The concept of CARIFESTA was concreted in my consciousness at some point. It could not have been from the time that we hosted the event in Barbados last because I was not born. Some way along the line though, I have read about CARIFESTA and I had a sense of the event being the moment when the CARICOM countries pause collectively at a point to celebrate and encourage Caribbean art and to affirm our cultural manifestations.
With my understanding of what CARIFESTA was, then I had decided even before the opening of it that Barbados’ attempt to host it was not going to be the best year we’d ever seen. I hinged this expectation on three factors. Firstly, it was not surprising to me that Barbados’ hosting of CARIFESTA suffered from audience participation. Barbados has disregarded our art and cultural products for a very long time.
We have chosen the route of lowest return to change the image of the artist and the cultural practitioner. We have tried to legislate culture and art using the Cultural Industries Act. Art and culture, by their very nature, refuse this kind of regimentation and thus there has been no happy or seamless marriage. Contrary to popular belief, I think that naming is more than a semantic exercise; it is critically important to focusing and embodying objectives.
What we needed more than a Cultural Industries Act was legislation on cultural expansion and cultural administration. These two terms are far less abstract and offer concrete methodologies as to how to move forward. The Cultural Industries Act we have now has done little to change the perception of culture and art for the average Barbadian. The Act has not come with any scholarships or exhibitions dedicated to outstanding upcoming artists.
There is no known national plan by the two newly established tourism entities to incorporate art into the room design in our hotels. So really, there is little national appetite for our art and culture, still relatively few ways for art and culture to be sustainable career choices and few spaces which promote free expressions of art and culture. Were Barbadians automatically expected to grow an overwhelming demand for products they do not appreciate daily? Was it a real surprise audience participation was low?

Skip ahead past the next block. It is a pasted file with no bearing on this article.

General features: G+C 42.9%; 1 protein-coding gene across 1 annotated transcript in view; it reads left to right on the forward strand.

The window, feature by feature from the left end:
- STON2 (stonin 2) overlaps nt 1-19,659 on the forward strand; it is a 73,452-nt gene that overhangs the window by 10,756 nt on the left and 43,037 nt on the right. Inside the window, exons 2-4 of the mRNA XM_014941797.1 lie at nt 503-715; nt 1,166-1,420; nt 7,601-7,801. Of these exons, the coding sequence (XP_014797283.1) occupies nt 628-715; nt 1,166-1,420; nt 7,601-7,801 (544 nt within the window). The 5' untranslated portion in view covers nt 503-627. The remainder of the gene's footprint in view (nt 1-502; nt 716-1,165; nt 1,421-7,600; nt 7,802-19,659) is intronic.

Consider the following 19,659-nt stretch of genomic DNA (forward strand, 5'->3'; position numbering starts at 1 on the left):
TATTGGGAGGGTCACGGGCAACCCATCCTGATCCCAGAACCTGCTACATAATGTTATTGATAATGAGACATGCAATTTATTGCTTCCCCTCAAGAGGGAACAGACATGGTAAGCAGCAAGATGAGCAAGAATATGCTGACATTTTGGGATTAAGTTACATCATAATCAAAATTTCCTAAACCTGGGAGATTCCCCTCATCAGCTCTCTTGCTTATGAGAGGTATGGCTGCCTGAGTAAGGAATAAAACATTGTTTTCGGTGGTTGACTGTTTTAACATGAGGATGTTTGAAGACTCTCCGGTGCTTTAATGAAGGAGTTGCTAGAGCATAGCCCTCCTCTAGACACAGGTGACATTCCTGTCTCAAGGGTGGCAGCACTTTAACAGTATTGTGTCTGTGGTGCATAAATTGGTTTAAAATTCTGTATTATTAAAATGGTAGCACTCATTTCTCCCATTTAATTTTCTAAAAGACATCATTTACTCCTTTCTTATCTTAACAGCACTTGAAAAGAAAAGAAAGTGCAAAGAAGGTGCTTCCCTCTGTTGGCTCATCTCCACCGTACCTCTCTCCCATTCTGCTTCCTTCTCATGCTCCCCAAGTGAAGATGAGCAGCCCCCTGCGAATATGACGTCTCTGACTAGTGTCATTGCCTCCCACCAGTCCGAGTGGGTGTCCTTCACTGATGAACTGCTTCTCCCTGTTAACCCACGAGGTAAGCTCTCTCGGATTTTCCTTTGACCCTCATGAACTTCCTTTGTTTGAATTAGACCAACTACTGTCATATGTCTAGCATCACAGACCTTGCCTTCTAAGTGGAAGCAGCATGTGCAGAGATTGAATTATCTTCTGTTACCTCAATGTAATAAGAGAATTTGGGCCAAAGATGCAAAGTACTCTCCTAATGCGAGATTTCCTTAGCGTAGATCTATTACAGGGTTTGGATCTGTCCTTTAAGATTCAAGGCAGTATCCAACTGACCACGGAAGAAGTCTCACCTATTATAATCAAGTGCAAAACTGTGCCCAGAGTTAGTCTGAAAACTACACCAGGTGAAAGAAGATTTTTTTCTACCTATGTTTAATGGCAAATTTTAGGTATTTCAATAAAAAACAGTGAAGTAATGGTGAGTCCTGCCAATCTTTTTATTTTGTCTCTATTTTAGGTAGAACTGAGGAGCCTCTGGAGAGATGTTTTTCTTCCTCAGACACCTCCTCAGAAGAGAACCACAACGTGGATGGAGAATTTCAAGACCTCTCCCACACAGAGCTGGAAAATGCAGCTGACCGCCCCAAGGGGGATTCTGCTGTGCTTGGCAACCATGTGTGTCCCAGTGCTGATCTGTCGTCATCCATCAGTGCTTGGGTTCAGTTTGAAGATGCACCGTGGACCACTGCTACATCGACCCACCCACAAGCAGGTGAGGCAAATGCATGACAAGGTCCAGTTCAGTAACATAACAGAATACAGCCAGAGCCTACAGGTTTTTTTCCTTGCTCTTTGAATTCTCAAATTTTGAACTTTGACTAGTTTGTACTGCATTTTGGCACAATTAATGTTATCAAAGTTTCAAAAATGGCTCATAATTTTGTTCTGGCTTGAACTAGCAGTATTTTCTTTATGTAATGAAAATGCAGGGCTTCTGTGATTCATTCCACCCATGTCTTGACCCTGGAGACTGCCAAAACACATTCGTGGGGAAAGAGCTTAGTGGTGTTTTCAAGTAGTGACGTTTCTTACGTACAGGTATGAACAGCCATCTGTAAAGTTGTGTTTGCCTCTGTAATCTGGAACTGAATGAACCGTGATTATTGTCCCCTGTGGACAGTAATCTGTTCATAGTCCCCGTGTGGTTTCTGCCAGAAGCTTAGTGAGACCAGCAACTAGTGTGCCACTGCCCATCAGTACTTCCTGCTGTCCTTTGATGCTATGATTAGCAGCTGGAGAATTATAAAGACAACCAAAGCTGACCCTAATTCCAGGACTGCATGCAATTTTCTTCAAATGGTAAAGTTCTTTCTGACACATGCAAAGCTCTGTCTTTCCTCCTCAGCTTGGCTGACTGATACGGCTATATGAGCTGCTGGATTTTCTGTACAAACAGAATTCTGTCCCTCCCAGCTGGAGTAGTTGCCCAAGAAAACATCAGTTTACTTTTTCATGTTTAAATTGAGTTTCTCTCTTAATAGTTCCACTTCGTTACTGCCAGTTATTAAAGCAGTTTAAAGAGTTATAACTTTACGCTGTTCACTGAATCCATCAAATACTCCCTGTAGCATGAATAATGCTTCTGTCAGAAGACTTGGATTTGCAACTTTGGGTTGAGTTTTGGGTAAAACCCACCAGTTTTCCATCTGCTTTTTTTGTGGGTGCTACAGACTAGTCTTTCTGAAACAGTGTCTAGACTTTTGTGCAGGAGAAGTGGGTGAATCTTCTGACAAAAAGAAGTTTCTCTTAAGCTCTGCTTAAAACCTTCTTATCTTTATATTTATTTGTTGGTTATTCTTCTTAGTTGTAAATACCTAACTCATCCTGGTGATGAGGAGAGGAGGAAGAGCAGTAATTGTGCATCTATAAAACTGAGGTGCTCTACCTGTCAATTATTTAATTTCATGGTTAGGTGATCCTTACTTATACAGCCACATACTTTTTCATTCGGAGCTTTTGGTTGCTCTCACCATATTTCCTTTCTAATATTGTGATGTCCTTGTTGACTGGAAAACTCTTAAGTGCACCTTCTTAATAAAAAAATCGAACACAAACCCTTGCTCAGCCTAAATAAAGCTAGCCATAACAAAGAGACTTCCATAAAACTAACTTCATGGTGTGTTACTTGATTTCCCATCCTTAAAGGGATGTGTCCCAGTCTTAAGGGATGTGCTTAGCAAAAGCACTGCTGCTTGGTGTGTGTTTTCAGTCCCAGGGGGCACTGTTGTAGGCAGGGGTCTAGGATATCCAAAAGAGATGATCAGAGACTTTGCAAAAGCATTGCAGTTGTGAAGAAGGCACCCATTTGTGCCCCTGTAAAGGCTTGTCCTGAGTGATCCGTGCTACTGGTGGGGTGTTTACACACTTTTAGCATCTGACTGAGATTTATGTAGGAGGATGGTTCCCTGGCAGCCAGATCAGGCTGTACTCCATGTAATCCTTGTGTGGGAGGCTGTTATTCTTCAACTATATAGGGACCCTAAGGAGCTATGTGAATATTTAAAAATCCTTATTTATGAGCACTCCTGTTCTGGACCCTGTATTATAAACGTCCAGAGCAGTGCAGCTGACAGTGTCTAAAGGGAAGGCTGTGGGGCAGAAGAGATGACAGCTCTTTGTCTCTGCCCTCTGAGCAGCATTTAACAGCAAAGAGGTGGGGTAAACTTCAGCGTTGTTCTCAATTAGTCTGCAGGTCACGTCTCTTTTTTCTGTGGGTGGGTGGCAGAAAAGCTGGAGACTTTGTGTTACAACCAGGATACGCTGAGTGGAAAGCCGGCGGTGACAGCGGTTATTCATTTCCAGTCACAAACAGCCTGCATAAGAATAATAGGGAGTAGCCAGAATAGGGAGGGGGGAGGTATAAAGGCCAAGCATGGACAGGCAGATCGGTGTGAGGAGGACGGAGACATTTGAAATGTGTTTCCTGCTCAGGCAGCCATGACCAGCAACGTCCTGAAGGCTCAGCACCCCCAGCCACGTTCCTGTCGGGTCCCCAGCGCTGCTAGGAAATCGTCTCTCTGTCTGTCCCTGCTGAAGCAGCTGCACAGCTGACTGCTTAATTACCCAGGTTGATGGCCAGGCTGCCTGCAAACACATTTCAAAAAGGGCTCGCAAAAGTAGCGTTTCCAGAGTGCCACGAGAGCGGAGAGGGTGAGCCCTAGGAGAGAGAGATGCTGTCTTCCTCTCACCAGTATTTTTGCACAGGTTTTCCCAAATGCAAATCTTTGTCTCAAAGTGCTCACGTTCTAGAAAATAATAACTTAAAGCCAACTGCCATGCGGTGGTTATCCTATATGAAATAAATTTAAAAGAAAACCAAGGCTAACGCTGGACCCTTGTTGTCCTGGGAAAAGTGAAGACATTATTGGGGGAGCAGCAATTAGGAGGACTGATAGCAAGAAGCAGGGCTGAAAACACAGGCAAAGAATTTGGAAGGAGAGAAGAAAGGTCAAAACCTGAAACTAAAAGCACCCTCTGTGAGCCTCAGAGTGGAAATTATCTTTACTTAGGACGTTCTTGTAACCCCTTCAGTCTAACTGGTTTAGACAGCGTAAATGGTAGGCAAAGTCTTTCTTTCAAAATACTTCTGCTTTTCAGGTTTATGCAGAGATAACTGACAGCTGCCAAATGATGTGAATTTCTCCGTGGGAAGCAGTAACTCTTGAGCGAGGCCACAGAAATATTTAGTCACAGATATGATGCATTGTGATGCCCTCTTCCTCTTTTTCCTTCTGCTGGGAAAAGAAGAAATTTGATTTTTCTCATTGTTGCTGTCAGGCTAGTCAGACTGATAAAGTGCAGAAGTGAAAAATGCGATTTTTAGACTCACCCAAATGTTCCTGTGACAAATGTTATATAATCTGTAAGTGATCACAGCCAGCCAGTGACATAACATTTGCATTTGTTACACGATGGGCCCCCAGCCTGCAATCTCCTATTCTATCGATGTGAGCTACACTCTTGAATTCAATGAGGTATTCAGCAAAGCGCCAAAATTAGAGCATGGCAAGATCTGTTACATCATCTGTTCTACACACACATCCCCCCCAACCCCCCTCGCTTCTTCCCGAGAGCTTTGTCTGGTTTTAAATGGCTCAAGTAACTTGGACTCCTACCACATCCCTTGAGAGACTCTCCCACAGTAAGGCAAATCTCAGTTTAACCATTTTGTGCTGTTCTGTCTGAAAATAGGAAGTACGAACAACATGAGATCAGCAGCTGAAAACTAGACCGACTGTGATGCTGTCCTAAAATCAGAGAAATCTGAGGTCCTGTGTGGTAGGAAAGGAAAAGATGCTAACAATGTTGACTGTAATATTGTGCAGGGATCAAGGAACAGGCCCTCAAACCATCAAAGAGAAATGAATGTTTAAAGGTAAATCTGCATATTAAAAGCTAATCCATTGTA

In addition to our general disregard for art and culture, did we forget that Barbados has been in recession for the last nine years? This is the second reason I thought CARIFESTA would not do well here at this time. Adversity can bolster culture or force it underground. In a country such as Haiti, culture and art have been embedded into their tapestry of struggle. Barbadians have never really had that type of connection to their culture and art.
So, in the climate of recession, spending on art and culture will seem like an extravagance to Barbadians. Where people are struggling with mortgage payments and increased taxes which have affected the price of back to school supplies and food upward, Barbadians were never going to have the disposable income to support CARIFESTA-related events.
The third concern I had with the organization of CARIFESTA was the full-on Government involvement in the activity. Even if this was a feasible means of organization at any other point in the country’s calendar, it was always going to be a risky venture with a general election around the corner. Some would argue that we have had a good record of separating governance from partisan politics over the last years. However, with a general election imminent in Barbados and Barbadians being generally very dissatisfied with how the country is being run, making CARIFESTA seem like a Government project had the potential to make the production ‘a target’.
If there is an agency responsible for culture and cultural industries, why then was the Minister of Culture seemingly the chief spokesman for CARIFESTA? What were the benefits of that? What were the gains? Artists and cultural practitioners already have a complicated relationship with establishment, as I noted before, and some of them will simply remove themselves from spaces which seem charged with politics, whether that charge is real or perceived. So it was from one of the art icons in Barbados that I first saw this concept of ‘Carifestering’ – really I understood his connections.
In the true style of an artist, he challenged my perceived notion of CARIFESTA. He moved me to the point of thinking about the art and culture we were trying to celebrate not as a static product that someone made for a day, but as the real struggle and sum total of what we are experiencing at this time as CARICOM. In my view, the overall staging of CARIFESTA was not a success. It was not a success and at a level that reflected on the organization of events and the decisions we made at the governmental level. It was not a success because of the broad way we view art and culture in Barbados and how we consume them.
It was not a success because perhaps at the deepest level our CARICOM culture is in flow and transition as we seek to balance art and culture with fiscal deficits and vanishing foreign reserves. Had the Government not been so involved in CARIFESTA, they could see the critique simply as being about the event, and not feel the need to now be on the defensive. The art and culture of the Caribbean, as much in flow as it is, is still as beautiful and relevant and resistant. This CARIFESTA certainly underlined that. The artists and cultural specialists of the region shone, delivered and awed even in the mist of the rest.
All hail Paul Keens-Douglas, Gabberts and Romell Hall, the Haitian contingent and the numerous, countless others. My sympathies to Guyana on the loss of your ambassador.